Libby and Larissa have been learning about Equestrian Vaulting this week 🙂 Below is some information provided from the Michigan Vaulting Club about this exciting equestrian sport!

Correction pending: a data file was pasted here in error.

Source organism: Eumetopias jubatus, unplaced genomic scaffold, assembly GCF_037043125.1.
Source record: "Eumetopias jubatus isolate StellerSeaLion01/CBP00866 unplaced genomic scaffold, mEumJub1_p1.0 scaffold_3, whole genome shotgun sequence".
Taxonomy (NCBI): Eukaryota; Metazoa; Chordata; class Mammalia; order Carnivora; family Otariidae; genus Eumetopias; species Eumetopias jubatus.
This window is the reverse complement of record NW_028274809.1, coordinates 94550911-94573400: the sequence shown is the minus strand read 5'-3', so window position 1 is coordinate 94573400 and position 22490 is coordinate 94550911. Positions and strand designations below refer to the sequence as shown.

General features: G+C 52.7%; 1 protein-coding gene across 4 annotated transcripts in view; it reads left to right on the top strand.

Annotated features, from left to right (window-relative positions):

"Maybe the least known of the FEI's official disciplines, Equestrian Vaulting is the sport of gymnastics and dance on horseback. Horses, controlled by a longueur, move in a circle while the vaulter performs— leaping from ground to horse and undertaking either a series of compulsory exercises or a freestyle acrobatic routine. Vaulting's roots go back to the ancient Minoans, and was later refined among mounted military teams. The sport was featured as Artistic Riding at the 1920 Olympic Games in Antwerp and was also a demonstration sport at the Atlanta games. It became a recognized FEI discipline in 1983. Today vaulters compete as individuals, pairs – called pas-de-deux – and teams, and demands strength, coordination, rhythm, suppleness and balance from the vaulter as well as the horse. While vaulting is not yet well known in the United States, it is often included in European dressage training. Vaulting develops the seat and balance and provides riders with a deeper awareness of the nuances of horse’s movement. Vaulting also develops the horse's balance, flexibility and gaits. Through vaulting, children and recreational riders acquire important skills such as emergency dismounts as well as increased core strength and balance. Despite vaulting's low visibility in the US, American vaulters have done extremely well in competition. Megan Benjamin won the Vaulting World Championships in 2007—the first American woman to win individual gold. The American FACE team also won silver the same year in team competition. At the FEI World Equestrian games in 2010, Americans will a chance to show the world what American vaulters can do."